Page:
Back when I was first married to C's dad and thought playing Betty Crocker might be the secret to a happy marriage, I used to have a big garden and I'd snap beans, shell peas, husk corn, can tomatoes and pickles, etc. in the summer heat. Then I got real and discovered sweating in a 100 degree kitchen made no one happy.
For some reason I began to miss gardening and the satisfaction of eating something I'd raised myself. This year we planted a small garden behind the new garage. Mostly it's a pepper patch. I think there are 18 plants bearing 5 different varieties of peppers. 4 cucumber plants, 1 acorn squash, 4 eggplant and 10 tomato plants keep the peppers company. The acorn squash was mine alone and it was so beautiful. Someone/thing stepped on it right as the squash began to take shape so no squash for me.
The eggplants and rainbow peppers were acquired by Christopher but I don't believe he's even seen the garden since the first watering. They are looking a little frail from this godforsaken heat but the peppers, Todd's peppers, they are coming on like gangbusters back there. Cucumbers and tomatoes are also producing a bumper crop. This will be my third weekend of slicing, dicing, and canning. Today I am trying a refrigerator pickle recipe. It's over 100 degrees outside so pardon me if I don't heat up the kitchen by boiling insane amounts of water.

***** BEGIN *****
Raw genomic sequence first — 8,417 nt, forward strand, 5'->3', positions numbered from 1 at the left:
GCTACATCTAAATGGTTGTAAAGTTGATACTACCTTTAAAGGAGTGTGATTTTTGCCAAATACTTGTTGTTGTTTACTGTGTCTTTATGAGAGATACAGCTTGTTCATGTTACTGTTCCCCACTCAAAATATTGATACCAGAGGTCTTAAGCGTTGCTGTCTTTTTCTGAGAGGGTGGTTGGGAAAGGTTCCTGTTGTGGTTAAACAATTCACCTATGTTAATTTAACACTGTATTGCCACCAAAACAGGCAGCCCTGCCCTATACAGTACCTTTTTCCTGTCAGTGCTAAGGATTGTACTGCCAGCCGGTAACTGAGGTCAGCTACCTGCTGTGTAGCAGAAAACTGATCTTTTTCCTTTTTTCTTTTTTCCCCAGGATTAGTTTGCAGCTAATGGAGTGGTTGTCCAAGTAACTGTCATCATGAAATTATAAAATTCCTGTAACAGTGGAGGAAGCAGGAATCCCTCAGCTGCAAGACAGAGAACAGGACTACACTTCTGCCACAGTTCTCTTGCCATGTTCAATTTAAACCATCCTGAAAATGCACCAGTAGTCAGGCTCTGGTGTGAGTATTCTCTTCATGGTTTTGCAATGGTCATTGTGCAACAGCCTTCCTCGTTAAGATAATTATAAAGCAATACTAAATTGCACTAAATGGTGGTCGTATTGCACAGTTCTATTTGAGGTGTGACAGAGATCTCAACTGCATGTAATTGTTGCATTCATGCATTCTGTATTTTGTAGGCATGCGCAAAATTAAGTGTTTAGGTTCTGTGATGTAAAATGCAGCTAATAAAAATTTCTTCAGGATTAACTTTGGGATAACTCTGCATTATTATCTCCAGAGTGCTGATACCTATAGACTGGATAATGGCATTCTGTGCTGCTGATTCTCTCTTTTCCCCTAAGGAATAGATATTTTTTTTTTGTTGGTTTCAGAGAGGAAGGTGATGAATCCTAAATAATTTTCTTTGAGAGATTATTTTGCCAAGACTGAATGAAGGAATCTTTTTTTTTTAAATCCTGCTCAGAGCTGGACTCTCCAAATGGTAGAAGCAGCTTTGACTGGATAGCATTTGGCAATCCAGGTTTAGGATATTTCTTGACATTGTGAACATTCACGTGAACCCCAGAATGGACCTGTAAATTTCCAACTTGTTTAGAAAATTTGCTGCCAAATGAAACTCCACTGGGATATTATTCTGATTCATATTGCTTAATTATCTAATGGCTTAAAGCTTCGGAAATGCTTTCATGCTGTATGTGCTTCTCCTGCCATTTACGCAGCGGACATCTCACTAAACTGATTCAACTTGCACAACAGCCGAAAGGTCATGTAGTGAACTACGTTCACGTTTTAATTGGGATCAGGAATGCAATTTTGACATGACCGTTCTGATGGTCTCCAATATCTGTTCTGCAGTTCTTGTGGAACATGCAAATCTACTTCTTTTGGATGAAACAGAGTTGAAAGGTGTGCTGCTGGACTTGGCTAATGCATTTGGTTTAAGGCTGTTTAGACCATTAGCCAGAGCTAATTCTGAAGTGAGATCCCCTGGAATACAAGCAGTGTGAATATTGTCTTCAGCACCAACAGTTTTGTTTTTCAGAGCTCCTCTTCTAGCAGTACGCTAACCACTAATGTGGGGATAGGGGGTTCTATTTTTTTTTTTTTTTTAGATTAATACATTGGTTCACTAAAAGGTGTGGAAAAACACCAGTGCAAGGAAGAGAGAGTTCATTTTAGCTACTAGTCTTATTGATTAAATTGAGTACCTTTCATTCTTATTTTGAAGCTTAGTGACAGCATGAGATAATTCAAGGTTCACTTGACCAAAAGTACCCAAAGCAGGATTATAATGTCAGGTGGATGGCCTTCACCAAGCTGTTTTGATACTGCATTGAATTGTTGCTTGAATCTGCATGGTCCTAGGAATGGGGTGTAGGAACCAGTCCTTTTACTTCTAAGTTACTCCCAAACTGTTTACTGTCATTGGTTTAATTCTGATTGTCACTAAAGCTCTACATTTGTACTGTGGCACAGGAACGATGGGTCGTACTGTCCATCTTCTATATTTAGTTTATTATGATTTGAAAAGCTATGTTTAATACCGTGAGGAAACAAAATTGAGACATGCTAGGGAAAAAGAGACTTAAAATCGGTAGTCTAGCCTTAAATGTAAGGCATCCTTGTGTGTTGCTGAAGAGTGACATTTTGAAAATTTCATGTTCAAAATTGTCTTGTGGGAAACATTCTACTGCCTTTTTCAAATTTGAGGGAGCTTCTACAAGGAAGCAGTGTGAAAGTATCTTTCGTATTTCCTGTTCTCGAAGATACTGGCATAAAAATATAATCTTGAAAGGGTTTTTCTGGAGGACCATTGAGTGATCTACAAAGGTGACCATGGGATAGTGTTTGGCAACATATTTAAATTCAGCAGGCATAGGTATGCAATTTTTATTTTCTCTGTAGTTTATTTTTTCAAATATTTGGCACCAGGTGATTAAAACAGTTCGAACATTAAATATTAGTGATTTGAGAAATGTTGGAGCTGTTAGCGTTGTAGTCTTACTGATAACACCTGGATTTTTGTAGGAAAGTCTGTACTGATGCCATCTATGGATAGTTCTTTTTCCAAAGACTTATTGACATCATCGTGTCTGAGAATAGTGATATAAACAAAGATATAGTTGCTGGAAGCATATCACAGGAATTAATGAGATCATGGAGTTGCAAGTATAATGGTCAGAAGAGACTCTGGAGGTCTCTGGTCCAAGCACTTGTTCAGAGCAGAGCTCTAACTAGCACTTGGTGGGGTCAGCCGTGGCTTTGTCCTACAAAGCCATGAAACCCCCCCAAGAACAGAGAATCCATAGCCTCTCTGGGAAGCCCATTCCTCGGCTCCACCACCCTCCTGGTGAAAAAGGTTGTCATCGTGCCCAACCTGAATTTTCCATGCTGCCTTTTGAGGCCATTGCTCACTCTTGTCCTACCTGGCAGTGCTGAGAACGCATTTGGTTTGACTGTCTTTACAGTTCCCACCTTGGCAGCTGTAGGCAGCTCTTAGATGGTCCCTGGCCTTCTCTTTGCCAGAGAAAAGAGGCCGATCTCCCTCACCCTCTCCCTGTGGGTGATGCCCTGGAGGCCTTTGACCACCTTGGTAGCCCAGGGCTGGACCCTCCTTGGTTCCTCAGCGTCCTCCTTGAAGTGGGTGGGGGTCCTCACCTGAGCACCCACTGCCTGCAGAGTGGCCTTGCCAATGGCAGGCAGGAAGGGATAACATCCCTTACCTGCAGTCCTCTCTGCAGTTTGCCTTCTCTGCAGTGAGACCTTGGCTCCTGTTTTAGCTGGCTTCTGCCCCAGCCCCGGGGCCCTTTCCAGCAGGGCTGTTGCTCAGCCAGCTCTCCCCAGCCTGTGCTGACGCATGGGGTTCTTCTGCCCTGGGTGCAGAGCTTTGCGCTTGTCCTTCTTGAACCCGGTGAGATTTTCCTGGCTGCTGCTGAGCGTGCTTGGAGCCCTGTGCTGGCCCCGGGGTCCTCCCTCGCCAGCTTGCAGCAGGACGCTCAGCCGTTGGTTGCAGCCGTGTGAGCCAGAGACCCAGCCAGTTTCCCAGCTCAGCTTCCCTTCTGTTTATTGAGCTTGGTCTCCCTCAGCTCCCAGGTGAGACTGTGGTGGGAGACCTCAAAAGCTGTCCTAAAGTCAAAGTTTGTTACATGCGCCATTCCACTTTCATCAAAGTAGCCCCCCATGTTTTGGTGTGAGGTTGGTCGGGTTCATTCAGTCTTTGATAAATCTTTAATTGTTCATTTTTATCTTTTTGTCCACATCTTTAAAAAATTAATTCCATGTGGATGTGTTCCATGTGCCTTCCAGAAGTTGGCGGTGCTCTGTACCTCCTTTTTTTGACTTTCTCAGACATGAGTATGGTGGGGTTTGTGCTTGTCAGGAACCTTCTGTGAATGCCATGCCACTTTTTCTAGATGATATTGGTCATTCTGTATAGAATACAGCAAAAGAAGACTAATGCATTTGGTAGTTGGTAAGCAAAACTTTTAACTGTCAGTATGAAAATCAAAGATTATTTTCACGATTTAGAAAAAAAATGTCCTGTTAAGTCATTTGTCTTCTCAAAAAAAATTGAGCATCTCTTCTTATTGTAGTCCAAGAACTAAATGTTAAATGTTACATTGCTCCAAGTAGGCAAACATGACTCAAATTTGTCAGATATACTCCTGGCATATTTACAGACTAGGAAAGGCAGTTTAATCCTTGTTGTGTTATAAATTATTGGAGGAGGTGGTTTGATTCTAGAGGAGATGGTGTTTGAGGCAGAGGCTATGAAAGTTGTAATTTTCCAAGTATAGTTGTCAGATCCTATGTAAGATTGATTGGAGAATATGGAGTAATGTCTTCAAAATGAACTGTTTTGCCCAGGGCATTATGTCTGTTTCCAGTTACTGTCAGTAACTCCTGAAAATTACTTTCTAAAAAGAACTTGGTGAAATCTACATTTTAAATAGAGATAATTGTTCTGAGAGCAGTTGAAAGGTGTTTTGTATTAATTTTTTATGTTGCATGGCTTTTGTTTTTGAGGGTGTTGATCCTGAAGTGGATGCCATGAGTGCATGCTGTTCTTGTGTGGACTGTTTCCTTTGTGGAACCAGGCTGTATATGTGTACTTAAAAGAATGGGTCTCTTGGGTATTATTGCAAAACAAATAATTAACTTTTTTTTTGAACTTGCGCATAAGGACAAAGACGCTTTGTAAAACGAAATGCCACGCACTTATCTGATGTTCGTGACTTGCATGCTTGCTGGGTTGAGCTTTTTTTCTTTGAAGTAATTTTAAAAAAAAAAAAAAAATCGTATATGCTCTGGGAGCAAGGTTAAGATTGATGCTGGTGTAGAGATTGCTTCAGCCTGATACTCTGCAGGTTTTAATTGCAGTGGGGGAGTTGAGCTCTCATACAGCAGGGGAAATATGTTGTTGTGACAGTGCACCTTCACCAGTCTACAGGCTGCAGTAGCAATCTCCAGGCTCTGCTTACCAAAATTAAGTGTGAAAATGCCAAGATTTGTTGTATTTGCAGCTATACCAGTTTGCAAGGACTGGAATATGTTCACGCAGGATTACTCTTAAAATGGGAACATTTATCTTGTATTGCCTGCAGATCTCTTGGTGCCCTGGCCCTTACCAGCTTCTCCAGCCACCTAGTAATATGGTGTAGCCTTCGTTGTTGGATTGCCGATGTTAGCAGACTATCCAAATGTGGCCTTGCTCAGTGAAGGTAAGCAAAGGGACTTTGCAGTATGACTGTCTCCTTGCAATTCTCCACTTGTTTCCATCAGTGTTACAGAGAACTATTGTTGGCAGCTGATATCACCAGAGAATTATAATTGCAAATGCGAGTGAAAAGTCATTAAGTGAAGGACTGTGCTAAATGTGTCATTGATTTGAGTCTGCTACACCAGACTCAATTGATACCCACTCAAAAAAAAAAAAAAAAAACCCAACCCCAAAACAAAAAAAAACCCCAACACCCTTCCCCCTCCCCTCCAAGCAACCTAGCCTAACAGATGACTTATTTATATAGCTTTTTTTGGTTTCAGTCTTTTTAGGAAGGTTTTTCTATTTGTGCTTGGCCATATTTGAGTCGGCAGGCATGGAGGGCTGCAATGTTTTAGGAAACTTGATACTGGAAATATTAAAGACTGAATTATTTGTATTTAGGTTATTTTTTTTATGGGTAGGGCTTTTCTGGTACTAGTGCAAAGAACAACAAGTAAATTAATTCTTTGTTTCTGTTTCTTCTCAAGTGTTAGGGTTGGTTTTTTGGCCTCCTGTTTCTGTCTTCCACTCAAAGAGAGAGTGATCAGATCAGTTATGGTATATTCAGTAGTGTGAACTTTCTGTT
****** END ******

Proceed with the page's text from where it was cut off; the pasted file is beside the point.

My grandma used to make the best sweet pickles but the process was like being chained to the kitchen. I think they took 7 days and I remember we couldn't go anywhere or do anything because there were cucumbers in various stages of the process every day for what seemed like forever. The end result was so good that I'd eat a quart at a time while watching cartoons.
My aunt gave me the recipe in my grandma's handwriting when grandma passed but I wasn't gifted with her patience. 7 days is just too long to baby a pickle along. Maybe when I get to be a grandma I'll give it a go. Right now I doubt my boss would understand if I told him it was time to take the plate off the pickles in the crisper and stir them around.